NEW YORK — The denouement of the 2016–17 college basketball season offered a misleading window into the state of team building at the highest levels of the sport. Only one Final Four team featured a freshman projected to be selected in the first round of the upcoming draft. That freshman, Gonzaga’s Zach Collins, arrived in Spokane, Wash., with nothing approximating the tidal wave of NBA hype his freshman peers rode to the top of various mocks, and then spent the year coming off the bench behind a fifth-year senior tracking toward a career overseas. There was only one other likely first-rounder, North Carolina junior Justin Jackson, but his draft stature was less about untapped potential than hard-earned improvement, the sort of year-to-year leap few veterans leverage into major draft bumps these days. (As thrilling as it was to observe in real time last year, Buddy Hield breakouts are not the norm.)
The paucity of prodigious first-year players in college hoops’s marquee event seemingly reaffirmed the significance of talent development over talent procurement. The distinction has long driven a wedge between, on the one hand, NBA-inclined observers parachuting in to get a peek at the guys who’ll spice up their League Pass sessions in a year’s time and, on the other, purists who revere coaches capable of turning lemons into lemonade. Don’t get it twisted: Getting good recruits to come to your school is a winning strategy. More specifically, getting the best recruits will pay off right away more often than not. Last Fall, Sports Illustrated’s Luke Winn and Dan Hanner found that players ranked in the top 10 of the Recruiting Services Consensus Index, a composite rating incorporating data from multiple services, became “efficient starters” a little more than three-fourths of the time.
The importance of the experience and poise upperclassmen can offer in big games like the three we just witnessed in Glendale should not be glossed over. John Calipari’s best Kentucky teams, for instance, have mixed superstar freshmen with tried-and-true role players. Some five-star recruits hit the ground running once they get on campus, but others need time to adjust to the stark contrast between athletically challenged high school defenders cowed by the presence of future pros and floor-slapping collegians aiming to put the highly touted new guy in his place. If elite prospects served as the fuel for recent title-winning juggernauts like 2012 Kentucky and 2015 Duke, productive seniors like Darius Miller and Quinn Cook were the steady hands on the wheel. At the same time, with few exceptions, unremarkable crops of gray beards tend to come up short against squads flush with soon-to-be lottery selections.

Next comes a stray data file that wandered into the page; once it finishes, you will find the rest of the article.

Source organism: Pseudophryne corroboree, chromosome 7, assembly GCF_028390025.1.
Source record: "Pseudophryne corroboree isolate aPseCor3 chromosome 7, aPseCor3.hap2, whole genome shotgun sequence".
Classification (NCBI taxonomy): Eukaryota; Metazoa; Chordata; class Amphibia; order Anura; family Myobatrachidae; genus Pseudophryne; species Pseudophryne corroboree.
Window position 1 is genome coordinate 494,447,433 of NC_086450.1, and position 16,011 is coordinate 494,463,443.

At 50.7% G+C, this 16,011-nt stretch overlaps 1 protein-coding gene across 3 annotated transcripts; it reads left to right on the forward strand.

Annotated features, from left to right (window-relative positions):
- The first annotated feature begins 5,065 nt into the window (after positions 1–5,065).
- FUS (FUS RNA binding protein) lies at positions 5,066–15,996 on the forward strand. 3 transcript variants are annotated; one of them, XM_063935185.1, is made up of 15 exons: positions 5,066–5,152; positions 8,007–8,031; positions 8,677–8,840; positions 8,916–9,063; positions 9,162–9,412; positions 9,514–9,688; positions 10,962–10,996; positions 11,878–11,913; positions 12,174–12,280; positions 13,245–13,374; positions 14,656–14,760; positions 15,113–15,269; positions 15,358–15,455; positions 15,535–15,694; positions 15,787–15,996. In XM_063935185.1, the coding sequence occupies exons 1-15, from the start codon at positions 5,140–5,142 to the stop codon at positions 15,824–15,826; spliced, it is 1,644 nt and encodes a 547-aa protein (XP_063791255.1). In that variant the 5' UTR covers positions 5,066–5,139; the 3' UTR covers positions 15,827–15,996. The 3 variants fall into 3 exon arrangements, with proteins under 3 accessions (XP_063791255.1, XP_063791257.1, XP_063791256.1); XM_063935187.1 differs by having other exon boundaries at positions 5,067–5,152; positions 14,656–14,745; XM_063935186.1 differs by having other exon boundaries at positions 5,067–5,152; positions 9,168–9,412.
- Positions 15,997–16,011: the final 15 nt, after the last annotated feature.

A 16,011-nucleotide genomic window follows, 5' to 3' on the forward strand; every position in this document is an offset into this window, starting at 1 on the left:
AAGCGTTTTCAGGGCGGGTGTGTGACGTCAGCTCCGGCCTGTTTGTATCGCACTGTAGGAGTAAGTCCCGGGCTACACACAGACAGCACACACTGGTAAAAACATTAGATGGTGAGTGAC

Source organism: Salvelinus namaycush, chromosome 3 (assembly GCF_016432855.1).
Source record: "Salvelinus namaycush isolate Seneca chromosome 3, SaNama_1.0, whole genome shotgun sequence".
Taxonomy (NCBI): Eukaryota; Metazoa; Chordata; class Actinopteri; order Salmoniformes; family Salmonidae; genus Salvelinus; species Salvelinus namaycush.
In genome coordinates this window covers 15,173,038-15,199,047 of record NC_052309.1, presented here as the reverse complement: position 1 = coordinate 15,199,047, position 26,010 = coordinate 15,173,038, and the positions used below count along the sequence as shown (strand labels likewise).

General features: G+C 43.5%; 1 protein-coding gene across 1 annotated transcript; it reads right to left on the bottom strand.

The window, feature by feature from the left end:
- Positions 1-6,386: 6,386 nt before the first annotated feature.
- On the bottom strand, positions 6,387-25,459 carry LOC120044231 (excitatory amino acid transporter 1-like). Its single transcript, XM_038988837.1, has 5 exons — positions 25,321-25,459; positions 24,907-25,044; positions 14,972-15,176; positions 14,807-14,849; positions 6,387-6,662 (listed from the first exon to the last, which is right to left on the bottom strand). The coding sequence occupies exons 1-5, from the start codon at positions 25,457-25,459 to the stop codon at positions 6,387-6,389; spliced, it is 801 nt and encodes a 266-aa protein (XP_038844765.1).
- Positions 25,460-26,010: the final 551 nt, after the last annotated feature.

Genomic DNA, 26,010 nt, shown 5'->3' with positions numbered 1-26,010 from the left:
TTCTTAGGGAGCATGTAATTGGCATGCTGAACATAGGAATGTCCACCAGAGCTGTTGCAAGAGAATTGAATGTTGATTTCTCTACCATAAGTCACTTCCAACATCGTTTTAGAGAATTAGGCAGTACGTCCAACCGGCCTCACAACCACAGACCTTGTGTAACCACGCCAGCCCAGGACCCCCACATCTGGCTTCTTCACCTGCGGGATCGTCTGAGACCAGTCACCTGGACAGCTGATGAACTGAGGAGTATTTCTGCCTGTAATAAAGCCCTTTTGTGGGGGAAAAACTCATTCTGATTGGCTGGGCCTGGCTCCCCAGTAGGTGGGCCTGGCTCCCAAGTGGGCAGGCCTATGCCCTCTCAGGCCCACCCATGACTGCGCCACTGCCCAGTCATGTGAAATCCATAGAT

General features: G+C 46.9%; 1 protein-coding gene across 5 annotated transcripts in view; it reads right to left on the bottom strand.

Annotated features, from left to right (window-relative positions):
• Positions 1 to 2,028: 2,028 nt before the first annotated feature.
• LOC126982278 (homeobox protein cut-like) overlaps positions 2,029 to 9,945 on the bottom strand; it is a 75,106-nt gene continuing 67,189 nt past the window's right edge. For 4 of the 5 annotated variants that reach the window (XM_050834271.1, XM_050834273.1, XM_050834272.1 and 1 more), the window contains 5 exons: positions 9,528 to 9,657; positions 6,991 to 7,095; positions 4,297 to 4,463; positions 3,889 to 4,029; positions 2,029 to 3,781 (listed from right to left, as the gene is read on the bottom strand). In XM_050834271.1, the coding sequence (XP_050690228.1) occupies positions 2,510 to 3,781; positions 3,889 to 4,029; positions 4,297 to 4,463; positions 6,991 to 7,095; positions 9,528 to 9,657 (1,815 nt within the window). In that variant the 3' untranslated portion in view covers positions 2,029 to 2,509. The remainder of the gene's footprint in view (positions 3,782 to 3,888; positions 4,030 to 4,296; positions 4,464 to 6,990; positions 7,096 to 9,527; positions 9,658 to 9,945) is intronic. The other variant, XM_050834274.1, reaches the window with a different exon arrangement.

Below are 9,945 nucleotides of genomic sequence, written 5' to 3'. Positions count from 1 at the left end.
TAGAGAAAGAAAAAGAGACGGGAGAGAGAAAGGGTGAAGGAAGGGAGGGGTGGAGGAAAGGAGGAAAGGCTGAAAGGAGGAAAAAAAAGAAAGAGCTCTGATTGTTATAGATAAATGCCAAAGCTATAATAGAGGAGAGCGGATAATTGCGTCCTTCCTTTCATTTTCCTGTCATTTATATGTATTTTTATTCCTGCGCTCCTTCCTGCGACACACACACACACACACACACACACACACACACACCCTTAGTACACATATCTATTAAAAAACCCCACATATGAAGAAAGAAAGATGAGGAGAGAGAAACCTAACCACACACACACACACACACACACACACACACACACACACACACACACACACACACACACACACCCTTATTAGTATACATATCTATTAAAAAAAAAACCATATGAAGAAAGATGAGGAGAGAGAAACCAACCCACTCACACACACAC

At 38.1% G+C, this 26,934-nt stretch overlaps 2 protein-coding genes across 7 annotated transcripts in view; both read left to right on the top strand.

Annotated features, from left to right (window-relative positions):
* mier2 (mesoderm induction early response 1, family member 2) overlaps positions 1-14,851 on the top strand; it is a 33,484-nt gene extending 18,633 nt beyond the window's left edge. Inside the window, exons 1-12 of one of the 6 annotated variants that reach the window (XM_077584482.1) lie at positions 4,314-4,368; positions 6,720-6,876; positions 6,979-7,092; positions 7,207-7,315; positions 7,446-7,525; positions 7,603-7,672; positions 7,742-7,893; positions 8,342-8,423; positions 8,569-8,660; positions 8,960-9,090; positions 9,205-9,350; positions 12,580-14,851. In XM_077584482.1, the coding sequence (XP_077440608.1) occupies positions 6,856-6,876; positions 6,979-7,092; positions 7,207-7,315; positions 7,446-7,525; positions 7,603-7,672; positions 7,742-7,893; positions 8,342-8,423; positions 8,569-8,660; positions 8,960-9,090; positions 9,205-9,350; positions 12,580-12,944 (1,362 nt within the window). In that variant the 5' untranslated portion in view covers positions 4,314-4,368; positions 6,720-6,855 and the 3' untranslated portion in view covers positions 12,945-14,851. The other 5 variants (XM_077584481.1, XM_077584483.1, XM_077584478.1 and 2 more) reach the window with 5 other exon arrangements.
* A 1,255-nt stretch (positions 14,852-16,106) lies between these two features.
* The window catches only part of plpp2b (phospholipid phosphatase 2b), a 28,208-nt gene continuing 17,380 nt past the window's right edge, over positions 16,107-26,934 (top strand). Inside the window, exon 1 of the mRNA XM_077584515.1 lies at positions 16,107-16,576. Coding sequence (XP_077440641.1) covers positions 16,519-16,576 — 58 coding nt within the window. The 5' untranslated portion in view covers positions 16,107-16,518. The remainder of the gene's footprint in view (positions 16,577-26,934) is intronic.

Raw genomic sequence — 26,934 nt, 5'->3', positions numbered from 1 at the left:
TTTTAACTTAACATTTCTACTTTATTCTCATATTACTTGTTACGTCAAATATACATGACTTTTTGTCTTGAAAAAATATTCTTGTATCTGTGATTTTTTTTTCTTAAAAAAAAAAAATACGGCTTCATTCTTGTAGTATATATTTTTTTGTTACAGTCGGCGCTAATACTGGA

That helps to explain why coaches push so hard for the high schoolers populating the top of the recruiting rankings. At this stage of the cycle, most of the biggest prizes are off the board. Thirteen of the top 17 prospects in the class of 2017, according to Scout.com, have already chosen which school they’ll attend. The three top-ranked holdouts are in New York this week for the Jordan Brand Classic, a basketball showcase, scouting hot spot and logo promotion party culminating Friday with a game that may fall short, in its competitive rigor, of the NBA’s no-defense dunkathon at the end of All-Star weekend. But these kids really do get after it in the preceding workouts, which makes them much more valuable from an evaluation standpoint. SI was on hand to observe an impressive group of prospects but focused on the top-flight trio of undecideds: Center Mohamed Bamba, point guard Trevon Duval and small forward Kevin Knox.